The U.S. on Tuesday joined other major world powers in urging Iran to curb its nuclear program, in a statement notable for its moderate language and for its commitment to diplomacy to defuse the atomic standoff.

Diplomats at the International Atomic Energy Agency's 35-nation board meeting said they could not remember such a joint statement from Washington, Moscow, Beijing and the three big European powers in Vienna. The statement urged Tehran to heed U.N. Security Council demands to limit its nuclear activities and thereby reduce fears it was trying to make atomic arms.

Under the previous U.S. administration, Washington's push for harsh language condemning Iran for refusing to freeze its uranium enrichment program — and its implicit threat of force if negotiations failed — was opposed by Russia and China. That doomed attempts to forge a common stance at board meetings focusing on Iran.

Tuesday's statement appeared to reflect President Barack Obama's commitment to turn from cold-shouldering Tehran on nuclear issues and trying to reach common ground in direct talks.

While the language was softer than Washington favored in the past, it was more direct than what China had been previously willing to endorse.

That appeared to reflect an apparent readiness by Beijing to shift its stance in response to America's newfound willingness to embrace moderation in dealing with Tehran.

The six-paragraph statement urged Iran "to implement the resolutions of the U.N. Security Council" — without threatening further sanctions if it does not, as the U.S. had done at past board meetings.

The statement echoed IAEA concerns about Iran's stonewalling of agency efforts to probe allegations that it at least had drafted plans for nuclear weapons in the past. The statement urged Iran to cooperate in the investigation and came down squarely on the side of negotiations to solve the impasse.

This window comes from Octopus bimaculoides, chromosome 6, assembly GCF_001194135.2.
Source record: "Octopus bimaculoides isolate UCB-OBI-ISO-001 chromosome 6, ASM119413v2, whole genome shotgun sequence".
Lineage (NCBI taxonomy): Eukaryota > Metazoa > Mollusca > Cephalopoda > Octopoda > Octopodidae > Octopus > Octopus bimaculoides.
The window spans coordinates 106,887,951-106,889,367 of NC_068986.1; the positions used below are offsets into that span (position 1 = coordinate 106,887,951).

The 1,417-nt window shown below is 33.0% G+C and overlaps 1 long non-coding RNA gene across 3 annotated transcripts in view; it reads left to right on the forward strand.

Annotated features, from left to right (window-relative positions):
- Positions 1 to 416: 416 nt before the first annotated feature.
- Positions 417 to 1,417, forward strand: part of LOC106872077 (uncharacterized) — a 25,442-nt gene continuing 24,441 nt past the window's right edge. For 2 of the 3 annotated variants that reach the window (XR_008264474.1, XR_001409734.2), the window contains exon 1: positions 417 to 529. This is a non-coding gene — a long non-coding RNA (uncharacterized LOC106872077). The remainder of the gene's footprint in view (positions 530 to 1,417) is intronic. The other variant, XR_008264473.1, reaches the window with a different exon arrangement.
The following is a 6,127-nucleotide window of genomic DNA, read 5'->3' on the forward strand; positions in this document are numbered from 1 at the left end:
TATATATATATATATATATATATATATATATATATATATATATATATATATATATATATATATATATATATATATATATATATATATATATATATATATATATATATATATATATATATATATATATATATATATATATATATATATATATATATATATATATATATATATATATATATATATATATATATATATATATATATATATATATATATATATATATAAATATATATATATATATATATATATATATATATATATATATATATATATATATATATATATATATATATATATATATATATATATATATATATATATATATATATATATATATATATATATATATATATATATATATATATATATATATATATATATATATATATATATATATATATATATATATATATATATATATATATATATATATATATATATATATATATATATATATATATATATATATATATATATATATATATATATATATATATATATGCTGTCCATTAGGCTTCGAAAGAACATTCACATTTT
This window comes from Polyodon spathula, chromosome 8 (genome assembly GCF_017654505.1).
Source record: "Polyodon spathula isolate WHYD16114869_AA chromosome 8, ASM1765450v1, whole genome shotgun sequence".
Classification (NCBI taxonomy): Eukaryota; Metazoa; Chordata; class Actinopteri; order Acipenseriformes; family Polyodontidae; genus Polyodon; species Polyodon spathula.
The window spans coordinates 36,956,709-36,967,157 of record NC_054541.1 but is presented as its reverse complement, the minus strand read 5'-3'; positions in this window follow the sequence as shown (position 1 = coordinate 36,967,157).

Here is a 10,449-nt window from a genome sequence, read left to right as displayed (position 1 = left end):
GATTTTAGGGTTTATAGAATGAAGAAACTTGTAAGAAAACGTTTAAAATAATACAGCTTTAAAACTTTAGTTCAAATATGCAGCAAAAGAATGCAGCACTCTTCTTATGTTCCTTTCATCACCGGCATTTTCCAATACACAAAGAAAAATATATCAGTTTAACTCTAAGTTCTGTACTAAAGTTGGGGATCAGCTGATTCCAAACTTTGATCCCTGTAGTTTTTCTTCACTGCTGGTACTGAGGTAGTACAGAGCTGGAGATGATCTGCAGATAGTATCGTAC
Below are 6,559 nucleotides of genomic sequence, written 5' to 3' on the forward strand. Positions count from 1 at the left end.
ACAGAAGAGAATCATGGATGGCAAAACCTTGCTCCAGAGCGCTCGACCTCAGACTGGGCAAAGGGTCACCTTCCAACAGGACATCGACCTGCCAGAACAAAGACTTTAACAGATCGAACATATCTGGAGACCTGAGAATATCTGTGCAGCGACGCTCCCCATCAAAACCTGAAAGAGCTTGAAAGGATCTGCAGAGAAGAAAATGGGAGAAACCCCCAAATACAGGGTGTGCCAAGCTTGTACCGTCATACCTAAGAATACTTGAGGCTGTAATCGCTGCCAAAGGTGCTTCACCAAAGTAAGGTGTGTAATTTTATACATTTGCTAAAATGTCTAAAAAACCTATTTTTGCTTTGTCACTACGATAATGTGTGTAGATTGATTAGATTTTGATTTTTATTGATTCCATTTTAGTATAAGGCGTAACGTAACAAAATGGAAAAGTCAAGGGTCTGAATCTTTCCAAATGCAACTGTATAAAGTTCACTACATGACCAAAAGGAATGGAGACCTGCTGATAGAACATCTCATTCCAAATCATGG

"We remain firmly committed to a comprehensive diplomatic solution, including through direct dialogue," said the statement, also signed by Germany, Britain and France, and read by French representative Olivier Caron. He urged Tehran "to take this opportunity for engagement with us and thereby maximize opportunities for a negotiated way forward.

Harsher language was left to the European Union which expressed "grave concern" at Iran's defiance of the Security Council.

"We deeply regret the continued lack of cooperation by Iran" with the IAEA probe of its past activities, said the EU statement.

It said the EU would continue to pursue an "active dual track policy;" shorthand for negotiations coupled with the threat of sanctions.

Iran, which has been under IAEA investigation since 2002, denies any interest in trying to make nuclear weapons, saying it wants to harness the atom only to generate energy.

It continues uranium enrichment, which can create both nuclear fuel and the fissile core of nuclear warheads, despite three sets of Security Council sanctions.